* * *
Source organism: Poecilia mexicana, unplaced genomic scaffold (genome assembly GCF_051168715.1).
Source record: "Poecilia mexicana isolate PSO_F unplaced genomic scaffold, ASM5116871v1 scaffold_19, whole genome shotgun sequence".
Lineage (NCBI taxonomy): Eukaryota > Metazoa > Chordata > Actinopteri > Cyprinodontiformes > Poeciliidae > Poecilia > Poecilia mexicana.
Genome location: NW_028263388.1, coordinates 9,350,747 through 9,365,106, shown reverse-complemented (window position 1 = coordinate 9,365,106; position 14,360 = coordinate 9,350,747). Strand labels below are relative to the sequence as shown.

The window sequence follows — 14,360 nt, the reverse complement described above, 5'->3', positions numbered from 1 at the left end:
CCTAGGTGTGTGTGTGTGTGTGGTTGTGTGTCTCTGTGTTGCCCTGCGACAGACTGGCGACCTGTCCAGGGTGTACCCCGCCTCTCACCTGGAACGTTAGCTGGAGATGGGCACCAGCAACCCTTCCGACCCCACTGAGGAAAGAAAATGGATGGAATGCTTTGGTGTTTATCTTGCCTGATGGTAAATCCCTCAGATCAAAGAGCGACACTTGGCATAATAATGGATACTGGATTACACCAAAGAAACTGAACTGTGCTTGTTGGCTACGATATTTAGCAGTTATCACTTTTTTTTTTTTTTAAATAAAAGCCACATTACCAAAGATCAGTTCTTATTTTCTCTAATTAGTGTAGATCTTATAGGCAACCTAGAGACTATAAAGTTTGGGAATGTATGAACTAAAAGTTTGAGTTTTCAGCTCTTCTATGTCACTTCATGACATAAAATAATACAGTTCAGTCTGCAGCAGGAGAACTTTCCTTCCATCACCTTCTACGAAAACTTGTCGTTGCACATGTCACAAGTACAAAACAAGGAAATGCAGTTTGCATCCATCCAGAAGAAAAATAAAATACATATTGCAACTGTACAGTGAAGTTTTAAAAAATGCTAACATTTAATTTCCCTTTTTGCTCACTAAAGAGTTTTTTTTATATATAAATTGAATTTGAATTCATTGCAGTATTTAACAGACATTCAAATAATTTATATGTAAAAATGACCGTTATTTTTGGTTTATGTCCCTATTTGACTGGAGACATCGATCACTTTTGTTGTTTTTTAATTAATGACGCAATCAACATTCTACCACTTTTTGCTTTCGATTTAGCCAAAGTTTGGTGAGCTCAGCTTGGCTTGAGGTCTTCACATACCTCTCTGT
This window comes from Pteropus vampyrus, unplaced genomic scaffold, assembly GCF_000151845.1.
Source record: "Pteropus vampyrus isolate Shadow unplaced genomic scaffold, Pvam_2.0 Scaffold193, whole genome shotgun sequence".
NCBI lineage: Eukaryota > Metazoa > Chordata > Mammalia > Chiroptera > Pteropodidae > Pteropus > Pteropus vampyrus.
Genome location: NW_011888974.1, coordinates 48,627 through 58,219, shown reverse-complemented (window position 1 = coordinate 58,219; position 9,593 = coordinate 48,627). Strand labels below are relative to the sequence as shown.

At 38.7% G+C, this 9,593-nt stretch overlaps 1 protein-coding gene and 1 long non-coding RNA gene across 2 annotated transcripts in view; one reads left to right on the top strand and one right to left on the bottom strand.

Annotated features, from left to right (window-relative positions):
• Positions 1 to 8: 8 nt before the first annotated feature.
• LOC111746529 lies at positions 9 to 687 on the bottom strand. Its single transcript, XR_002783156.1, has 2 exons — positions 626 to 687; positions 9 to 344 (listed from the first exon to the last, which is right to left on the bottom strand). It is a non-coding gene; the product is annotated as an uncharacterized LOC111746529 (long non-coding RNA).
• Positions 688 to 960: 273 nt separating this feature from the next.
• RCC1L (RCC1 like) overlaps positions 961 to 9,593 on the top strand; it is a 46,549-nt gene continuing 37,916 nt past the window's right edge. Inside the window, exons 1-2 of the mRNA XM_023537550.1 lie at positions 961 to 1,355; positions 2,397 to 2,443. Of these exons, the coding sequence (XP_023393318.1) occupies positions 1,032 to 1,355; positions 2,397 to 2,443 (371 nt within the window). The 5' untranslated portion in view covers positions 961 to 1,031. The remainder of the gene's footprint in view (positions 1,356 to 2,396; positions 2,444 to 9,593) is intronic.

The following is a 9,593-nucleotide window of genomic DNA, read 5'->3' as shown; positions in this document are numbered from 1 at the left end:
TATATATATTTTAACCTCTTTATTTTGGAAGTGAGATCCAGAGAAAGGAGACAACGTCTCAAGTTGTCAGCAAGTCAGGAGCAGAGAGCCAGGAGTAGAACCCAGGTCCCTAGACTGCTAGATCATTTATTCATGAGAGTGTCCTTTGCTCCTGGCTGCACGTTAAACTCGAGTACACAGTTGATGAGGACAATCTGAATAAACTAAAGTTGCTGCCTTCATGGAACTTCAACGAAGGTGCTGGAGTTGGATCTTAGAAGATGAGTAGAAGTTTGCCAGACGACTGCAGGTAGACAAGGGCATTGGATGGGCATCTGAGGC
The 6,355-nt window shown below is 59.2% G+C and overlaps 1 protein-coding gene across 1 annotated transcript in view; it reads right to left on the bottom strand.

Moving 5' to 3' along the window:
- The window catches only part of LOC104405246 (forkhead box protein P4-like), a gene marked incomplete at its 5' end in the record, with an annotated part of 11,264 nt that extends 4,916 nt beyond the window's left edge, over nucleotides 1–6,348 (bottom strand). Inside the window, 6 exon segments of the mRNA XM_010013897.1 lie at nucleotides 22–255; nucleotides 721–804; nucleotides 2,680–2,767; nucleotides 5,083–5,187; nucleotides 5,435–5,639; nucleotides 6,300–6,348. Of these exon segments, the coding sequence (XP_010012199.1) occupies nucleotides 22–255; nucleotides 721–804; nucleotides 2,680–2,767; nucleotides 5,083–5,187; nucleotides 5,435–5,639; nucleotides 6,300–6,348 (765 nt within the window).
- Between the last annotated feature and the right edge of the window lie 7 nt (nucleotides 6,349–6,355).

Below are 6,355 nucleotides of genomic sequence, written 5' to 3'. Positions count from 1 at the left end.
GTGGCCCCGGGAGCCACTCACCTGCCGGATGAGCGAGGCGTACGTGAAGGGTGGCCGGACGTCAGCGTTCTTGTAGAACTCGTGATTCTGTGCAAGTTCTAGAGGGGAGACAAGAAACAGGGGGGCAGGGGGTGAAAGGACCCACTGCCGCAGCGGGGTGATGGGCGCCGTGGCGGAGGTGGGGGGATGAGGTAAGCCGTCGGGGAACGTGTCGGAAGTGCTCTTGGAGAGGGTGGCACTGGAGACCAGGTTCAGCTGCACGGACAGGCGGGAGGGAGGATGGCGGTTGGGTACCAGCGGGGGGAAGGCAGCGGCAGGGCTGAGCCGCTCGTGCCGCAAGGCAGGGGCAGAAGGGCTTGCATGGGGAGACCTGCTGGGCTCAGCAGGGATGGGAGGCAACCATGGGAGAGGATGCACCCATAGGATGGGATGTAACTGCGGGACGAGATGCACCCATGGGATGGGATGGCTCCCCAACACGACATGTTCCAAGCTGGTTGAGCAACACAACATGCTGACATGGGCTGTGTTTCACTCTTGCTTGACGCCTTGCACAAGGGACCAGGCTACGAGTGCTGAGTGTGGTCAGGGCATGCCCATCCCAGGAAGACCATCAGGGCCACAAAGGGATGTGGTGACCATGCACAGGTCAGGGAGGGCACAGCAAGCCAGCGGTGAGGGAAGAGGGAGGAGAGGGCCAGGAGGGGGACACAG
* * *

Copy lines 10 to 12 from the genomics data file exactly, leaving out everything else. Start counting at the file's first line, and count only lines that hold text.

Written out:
Genome location: NW_011888974.1, coordinates 48,627 through 58,219, shown reverse-complemented (window position 1 = coordinate 58,219; position 9,593 = coordinate 48,627). Strand labels below are relative to the sequence as shown.

At 38.7% G+C, this 9,593-nt stretch overlaps 1 protein-coding gene and 1 long non-coding RNA gene across 2 annotated transcripts in view; one reads left to right on the top strand and one right to left on the bottom strand.

Annotated features, from left to right (window-relative positions):